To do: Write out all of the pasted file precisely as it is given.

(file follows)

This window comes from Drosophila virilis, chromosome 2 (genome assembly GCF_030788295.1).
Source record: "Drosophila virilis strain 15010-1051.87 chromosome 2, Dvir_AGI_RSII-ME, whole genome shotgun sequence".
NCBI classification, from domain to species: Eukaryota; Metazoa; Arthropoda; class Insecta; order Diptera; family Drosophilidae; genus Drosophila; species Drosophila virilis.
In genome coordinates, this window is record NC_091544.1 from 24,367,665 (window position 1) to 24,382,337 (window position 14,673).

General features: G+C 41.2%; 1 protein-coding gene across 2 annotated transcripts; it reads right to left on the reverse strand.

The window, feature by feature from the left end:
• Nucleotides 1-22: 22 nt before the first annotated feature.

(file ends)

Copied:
This window comes from Drosophila virilis, chromosome 2 (genome assembly GCF_030788295.1).
Source record: "Drosophila virilis strain 15010-1051.87 chromosome 2, Dvir_AGI_RSII-ME, whole genome shotgun sequence".
NCBI classification, from domain to species: Eukaryota; Metazoa; Arthropoda; class Insecta; order Diptera; family Drosophilidae; genus Drosophila; species Drosophila virilis.
In genome coordinates, this window is record NC_091544.1 from 24,367,665 (window position 1) to 24,382,337 (window position 14,673).

General features: G+C 41.2%; 1 protein-coding gene across 2 annotated transcripts; it reads right to left on the reverse strand.

The window, feature by feature from the left end:
• Nucleotides 1-22: 22 nt before the first annotated feature.